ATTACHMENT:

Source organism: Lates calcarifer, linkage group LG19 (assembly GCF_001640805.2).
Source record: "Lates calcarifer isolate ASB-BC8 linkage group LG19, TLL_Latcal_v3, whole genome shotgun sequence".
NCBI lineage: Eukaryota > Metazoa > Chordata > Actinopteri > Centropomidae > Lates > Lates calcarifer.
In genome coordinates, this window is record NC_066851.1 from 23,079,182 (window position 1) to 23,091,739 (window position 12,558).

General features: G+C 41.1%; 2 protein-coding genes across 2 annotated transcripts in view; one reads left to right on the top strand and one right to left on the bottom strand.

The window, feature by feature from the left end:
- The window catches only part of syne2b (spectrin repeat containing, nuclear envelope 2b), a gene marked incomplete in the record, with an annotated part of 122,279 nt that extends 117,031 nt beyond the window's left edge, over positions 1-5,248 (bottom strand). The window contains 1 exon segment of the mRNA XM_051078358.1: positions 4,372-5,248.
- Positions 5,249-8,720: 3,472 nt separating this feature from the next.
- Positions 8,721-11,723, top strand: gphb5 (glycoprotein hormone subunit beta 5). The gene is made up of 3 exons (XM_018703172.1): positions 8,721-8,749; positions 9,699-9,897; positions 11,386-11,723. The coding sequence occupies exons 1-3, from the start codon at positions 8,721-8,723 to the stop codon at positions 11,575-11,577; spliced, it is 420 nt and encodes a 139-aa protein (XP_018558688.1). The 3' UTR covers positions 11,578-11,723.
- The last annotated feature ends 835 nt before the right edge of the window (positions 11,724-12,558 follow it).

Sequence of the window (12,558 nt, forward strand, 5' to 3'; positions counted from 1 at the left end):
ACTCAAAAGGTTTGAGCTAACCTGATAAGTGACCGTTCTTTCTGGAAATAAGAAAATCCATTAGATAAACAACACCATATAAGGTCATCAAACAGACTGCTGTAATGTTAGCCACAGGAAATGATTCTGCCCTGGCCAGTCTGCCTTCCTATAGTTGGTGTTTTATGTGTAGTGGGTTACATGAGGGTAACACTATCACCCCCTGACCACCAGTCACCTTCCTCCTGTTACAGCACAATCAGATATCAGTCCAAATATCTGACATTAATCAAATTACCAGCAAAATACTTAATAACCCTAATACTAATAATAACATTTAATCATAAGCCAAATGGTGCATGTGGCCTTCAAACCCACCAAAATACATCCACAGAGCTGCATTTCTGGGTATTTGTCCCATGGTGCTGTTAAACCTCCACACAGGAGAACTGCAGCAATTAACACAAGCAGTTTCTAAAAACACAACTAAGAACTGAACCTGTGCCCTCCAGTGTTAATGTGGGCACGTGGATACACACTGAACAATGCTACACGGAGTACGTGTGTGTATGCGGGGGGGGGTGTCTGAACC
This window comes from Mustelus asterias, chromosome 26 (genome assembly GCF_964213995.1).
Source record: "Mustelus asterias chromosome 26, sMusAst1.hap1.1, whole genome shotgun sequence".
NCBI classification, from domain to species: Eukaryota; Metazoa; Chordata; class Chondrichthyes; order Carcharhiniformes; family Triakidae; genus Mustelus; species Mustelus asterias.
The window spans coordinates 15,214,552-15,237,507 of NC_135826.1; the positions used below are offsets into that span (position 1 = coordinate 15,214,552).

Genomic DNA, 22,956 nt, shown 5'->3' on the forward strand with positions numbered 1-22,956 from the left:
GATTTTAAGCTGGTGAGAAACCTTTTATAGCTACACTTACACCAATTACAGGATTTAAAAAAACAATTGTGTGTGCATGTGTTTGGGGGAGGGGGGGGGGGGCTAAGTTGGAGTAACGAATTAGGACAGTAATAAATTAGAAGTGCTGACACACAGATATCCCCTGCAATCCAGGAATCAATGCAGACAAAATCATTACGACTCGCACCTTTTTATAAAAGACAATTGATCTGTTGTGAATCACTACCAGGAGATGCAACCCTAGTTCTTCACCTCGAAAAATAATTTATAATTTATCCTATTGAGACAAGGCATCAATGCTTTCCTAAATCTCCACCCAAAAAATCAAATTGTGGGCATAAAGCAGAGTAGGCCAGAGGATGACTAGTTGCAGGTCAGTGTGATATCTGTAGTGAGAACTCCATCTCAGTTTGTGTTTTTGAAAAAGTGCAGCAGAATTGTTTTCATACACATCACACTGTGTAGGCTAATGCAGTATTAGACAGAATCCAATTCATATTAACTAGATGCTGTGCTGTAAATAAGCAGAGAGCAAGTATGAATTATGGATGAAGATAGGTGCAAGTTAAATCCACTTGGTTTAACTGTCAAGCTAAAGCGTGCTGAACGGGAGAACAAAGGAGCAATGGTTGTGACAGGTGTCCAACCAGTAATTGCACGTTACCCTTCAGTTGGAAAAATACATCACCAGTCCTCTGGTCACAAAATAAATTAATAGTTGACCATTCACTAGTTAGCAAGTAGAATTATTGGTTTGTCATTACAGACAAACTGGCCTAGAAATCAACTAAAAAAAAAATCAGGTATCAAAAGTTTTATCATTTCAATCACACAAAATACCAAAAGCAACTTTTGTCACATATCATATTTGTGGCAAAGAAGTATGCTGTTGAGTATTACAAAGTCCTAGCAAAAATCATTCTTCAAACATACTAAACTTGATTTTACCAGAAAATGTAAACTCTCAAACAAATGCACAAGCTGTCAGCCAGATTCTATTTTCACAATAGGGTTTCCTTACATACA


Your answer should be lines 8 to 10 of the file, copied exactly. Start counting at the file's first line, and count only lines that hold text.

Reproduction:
- Positions 5,249-8,720: 3,472 nt separating this feature from the next.
- Positions 8,721-11,723, top strand: gphb5 (glycoprotein hormone subunit beta 5). The gene is made up of 3 exons (XM_018703172.1): positions 8,721-8,749; positions 9,699-9,897; positions 11,386-11,723. The coding sequence occupies exons 1-3, from the start codon at positions 8,721-8,723 to the stop codon at positions 11,575-11,577; spliced, it is 420 nt and encodes a 139-aa protein (XP_018558688.1). The 3' UTR covers positions 11,578-11,723.
- The last annotated feature ends 835 nt before the right edge of the window (positions 11,724-12,558 follow it).